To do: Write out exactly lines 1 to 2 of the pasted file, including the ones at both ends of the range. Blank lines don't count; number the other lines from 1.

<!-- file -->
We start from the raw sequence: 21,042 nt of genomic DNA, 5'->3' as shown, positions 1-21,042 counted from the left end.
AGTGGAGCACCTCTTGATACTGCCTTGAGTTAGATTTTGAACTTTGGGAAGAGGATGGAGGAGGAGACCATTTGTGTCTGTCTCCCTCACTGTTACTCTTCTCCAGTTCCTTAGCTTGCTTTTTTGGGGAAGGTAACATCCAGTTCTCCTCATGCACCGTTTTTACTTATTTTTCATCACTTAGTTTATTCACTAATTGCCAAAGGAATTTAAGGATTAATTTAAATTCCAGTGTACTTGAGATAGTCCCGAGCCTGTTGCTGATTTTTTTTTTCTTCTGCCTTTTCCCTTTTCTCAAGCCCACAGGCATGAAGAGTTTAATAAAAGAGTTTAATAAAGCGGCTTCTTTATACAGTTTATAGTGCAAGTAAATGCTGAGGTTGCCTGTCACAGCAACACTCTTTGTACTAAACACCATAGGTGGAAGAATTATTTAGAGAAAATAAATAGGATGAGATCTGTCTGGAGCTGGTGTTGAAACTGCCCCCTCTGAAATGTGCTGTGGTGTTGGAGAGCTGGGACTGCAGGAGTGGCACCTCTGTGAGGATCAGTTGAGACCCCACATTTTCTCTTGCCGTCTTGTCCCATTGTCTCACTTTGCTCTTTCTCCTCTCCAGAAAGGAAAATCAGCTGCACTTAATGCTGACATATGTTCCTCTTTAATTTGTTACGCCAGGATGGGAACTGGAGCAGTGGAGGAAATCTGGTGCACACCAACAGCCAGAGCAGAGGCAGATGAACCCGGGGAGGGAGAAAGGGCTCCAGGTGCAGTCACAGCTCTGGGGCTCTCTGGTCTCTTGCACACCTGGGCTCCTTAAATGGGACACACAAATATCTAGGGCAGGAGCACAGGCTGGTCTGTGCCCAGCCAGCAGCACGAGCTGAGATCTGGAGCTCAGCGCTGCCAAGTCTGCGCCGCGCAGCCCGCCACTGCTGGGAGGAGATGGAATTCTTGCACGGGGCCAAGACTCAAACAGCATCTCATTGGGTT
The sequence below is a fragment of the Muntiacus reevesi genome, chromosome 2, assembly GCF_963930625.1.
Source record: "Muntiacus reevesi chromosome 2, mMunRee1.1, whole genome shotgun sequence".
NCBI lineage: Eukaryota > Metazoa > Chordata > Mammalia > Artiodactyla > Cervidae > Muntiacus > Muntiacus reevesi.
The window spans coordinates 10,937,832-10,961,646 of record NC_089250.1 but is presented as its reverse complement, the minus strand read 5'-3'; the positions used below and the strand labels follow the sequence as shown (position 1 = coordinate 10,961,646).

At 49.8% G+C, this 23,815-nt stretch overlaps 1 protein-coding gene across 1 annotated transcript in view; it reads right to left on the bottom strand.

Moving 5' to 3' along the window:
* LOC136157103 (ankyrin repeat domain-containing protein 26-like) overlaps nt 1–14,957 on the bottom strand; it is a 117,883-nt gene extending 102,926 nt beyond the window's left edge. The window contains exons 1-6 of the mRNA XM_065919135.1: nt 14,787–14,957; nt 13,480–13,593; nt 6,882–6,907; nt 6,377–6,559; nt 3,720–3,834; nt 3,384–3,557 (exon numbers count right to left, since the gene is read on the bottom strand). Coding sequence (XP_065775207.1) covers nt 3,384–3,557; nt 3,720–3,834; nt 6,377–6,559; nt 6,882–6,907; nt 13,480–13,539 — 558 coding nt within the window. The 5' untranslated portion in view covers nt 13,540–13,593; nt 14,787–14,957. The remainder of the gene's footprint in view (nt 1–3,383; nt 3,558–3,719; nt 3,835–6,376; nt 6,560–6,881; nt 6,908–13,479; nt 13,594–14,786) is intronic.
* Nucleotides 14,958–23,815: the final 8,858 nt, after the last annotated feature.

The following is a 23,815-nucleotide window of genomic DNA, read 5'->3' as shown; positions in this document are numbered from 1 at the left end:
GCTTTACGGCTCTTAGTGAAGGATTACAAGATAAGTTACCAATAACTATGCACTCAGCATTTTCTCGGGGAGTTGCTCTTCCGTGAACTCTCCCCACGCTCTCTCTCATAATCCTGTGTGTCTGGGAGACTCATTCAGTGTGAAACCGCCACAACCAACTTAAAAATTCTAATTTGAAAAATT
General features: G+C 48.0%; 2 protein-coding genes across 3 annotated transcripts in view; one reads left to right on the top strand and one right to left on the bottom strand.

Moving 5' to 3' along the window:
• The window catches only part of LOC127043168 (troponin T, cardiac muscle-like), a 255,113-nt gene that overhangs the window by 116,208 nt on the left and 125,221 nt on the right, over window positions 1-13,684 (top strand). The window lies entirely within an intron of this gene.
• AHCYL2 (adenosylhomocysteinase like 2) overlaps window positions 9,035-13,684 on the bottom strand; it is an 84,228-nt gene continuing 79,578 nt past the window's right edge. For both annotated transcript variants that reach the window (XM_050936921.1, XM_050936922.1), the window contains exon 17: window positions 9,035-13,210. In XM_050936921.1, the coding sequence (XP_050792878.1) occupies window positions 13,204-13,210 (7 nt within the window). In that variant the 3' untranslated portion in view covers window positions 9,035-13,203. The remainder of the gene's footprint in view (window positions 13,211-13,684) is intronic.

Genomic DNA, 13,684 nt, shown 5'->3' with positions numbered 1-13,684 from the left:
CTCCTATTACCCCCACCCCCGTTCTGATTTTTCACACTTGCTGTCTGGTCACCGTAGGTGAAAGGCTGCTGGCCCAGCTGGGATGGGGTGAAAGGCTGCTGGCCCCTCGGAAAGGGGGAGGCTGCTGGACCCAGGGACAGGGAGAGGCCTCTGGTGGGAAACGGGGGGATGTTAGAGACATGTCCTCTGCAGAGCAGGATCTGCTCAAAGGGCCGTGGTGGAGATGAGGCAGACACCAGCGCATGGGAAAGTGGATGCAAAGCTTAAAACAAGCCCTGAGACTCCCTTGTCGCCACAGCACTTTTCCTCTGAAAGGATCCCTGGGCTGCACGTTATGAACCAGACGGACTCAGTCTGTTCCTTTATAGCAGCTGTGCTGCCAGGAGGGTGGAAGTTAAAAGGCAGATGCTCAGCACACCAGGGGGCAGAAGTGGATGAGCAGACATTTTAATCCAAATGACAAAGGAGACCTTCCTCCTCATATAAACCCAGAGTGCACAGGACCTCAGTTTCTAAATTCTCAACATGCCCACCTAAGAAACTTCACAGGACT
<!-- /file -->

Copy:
We start from the raw sequence: 21,042 nt of genomic DNA, 5'->3' as shown, positions 1-21,042 counted from the left end.
AGTGGAGCACCTCTTGATACTGCCTTGAGTTAGATTTTGAACTTTGGGAAGAGGATGGAGGAGGAGACCATTTGTGTCTGTCTCCCTCACTGTTACTCTTCTCCAGTTCCTTAGCTTGCTTTTTTGGGGAAGGTAACATCCAGTTCTCCTCATGCACCGTTTTTACTTATTTTTCATCACTTAGTTTATTCACTAATTGCCAAAGGAATTTAAGGATTAATTTAAATTCCAGTGTACTTGAGATAGTCCCGAGCCTGTTGCTGATTTTTTTTTTCTTCTGCCTTTTCCCTTTTCTCAAGCCCACAGGCATGAAGAGTTTAATAAAAGAGTTTAATAAAGCGGCTTCTTTATACAGTTTATAGTGCAAGTAAATGCTGAGGTTGCCTGTCACAGCAACACTCTTTGTACTAAACACCATAGGTGGAAGAATTATTTAGAGAAAATAAATAGGATGAGATCTGTCTGGAGCTGGTGTTGAAACTGCCCCCTCTGAAATGTGCTGTGGTGTTGGAGAGCTGGGACTGCAGGAGTGGCACCTCTGTGAGGATCAGTTGAGACCCCACATTTTCTCTTGCCGTCTTGTCCCATTGTCTCACTTTGCTCTTTCTCCTCTCCAGAAAGGAAAATCAGCTGCACTTAATGCTGACATATGTTCCTCTTTAATTTGTTACGCCAGGATGGGAACTGGAGCAGTGGAGGAAATCTGGTGCACACCAACAGCCAGAGCAGAGGCAGATGAACCCGGGGAGGGAGAAAGGGCTCCAGGTGCAGTCACAGCTCTGGGGCTCTCTGGTCTCTTGCACACCTGGGCTCCTTAAATGGGACACACAAATATCTAGGGCAGGAGCACAGGCTGGTCTGTGCCCAGCCAGCAGCACGAGCTGAGATCTGGAGCTCAGCGCTGCCAAGTCTGCGCCGCGCAGCCCGCCACTGCTGGGAGGAGATGGAATTCTTGCACGGGGCCAAGACTCAAACAGCATCTCATTGGGTT